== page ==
What Makes Our Gut, Nurture Or Nature?

No one wants a big belly or love handles. We can eat right and exercise, but sometimes these are just unwanted gifts we inherit from our parents. What lurks underneath those bellies, and what is literally inside of us can be of even more concern. Knowing who we are and where we come from is important on many levels.


Genetic testing has become commonplace. Now people can simply open their mailbox and discover not only their family heritage and lineage but also any potential health issues that might be passed from one family member to the next. Family photos are evidence of the physical attributes that are passed down from generation to generation. What might also come to light through this testing are the specific maladies and diseases our relatives have had, and that might be lurking in our own, genetic makeup.



Researchers now estimate that more than 10,000 microbial species occupy the human ecosystem. This is known collectively as the gut microbiota (also known as the microbiome), and these organisms not only affect human health, they define it. So the question is, is the human gut microbiota something that is shaped by genetics or the environment?


In her book Gut And Psychology Syndrome, Natasha Campbell-McBride has discovered that children dealing with such ailments as asthma, eczema, allergies and even ADHD/ADD and autism all have digestive abnormalities. GAPS patients and people with abnormal gut flora have multiple nutritional deficiencies due to a number of factors including inflamed and very sensitive gut lining. She says that the damage gets passed from generation to generation, so you may actually have your Daddy’s gut.


Researchers have been putting a great deal of focus on studying the gut microbiota. They want to determine what impact its balance or imbalance has on conditions ranging from depression to cancers. Whatever we put into our bodies has a huge impact on our health. Food and supplements are not only our first line of defense but also our medicine. We obviously have control over our own diets. The more we know and understand the impact of certain food groups, nutrients and supplements on our bodies, the better off we will be.


Knowledge is not only power, but it can also be the great healer. When it comes to the environment and our surroundings, there are times when we are exposed to a variety of things that are out of our control. Genetics play a factor in our gut health, but according to some new studies, the environment plays a much bigger factor. And this is potentially good news because we can change our environment, both externally and internally. Probiotics change us from the inside.



In a 2018 study entitled “Environment Dominates Over Host Genetics In Shaping Human Gut Microbiota,” Eran Segal said: “We’re not saying that genetics have no effect on the microbiome, but that effect seems to be very small.” The study found significant similarities in the compositions of the microbiota of genetically unrelated individuals who share a household, and that over 20% of the variability of a person’s microbiota is associated with factors related to diet, drugs and other measurements. The gut data also improved predictions for many human traits like glucose and obesity. In other words, what we are exposed to, as far as what goes in our bodies (food, medicine, etc.) and what is around us, has a major impact.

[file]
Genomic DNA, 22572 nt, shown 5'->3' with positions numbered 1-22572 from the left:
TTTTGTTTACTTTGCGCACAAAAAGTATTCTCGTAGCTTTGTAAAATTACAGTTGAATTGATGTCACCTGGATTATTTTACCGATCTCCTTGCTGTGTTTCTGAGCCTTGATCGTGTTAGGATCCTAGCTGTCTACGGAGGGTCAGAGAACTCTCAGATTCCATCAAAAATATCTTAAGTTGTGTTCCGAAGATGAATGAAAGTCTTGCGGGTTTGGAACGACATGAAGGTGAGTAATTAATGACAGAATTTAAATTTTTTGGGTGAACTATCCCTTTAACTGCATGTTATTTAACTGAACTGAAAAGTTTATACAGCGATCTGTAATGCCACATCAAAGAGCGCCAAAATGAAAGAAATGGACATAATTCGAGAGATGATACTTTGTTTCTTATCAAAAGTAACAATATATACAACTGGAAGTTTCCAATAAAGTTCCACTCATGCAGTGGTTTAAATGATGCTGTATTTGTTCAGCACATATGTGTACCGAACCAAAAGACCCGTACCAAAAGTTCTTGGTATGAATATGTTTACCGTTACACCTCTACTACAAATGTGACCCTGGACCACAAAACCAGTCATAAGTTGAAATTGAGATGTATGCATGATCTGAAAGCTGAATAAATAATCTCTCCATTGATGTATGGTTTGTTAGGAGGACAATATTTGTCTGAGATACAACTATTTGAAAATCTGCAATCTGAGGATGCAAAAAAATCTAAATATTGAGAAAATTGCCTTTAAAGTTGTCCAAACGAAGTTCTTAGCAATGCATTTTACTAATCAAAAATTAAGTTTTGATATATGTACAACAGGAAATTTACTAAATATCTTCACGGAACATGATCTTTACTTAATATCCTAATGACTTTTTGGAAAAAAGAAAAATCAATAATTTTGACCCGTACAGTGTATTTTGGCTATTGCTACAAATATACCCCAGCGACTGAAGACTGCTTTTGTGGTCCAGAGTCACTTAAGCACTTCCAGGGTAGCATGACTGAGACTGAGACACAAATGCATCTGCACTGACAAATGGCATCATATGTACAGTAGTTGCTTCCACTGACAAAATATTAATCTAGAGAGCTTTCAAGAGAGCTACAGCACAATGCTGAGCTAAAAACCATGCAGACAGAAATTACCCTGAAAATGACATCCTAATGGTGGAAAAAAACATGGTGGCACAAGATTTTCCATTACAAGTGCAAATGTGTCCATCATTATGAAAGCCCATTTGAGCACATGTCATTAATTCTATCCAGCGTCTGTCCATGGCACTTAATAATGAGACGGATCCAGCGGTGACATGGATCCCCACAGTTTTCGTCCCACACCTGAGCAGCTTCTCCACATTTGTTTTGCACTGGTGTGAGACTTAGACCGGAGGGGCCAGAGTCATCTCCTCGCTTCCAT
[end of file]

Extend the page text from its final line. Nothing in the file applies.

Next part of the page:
Jack Gilbert is a microbiologist at the University of Chicago, and while he was not involved in the above study, he believes that environment has a much bigger role on the microbiota than genetics and “that the environment is playing a much more fundamental role in influencing disease onset and disease progression than genetics is.” This idea is leading many in the field to explore the use of probiotics in the diet to promote health.


If it is nature and the environment that has the most impact and effect on our gut, then we can take measures to change that environment, protect ourselves, and improve our microbial makeup. The use of probiotics can be used to augment our current environment. Diverse and balanced gut microbiota is so very important to human health and is key to an overall health strategy.


Though we may, in fact, inherit our guts and other physical traits from our parents, we can now take positive steps to deal with the effects of external forces. Probiotics offer the opportunity to re-balance and counteract the damage caused by medicines we take every day, and what may arise as the external environment impacts our internal environment. While there will always be things out of our control, we can be proactive and take some control back with probiotics. Natren has a full range of probiotic products that provide some health benefits to help you achieve optimal health and well-being. Read, learn more and purchase the top of the line probiotic supplements at www.natren.com.

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Natasha Trenevvisit www.natren.com


"If it is nature and the environment that has the most impact and effect on our gut, then we can take measures to change that environment, protect ourselves, and improve our microbial makeup. The use of selected probiotics can be implemented effectively to change that internal environment to benefit our health."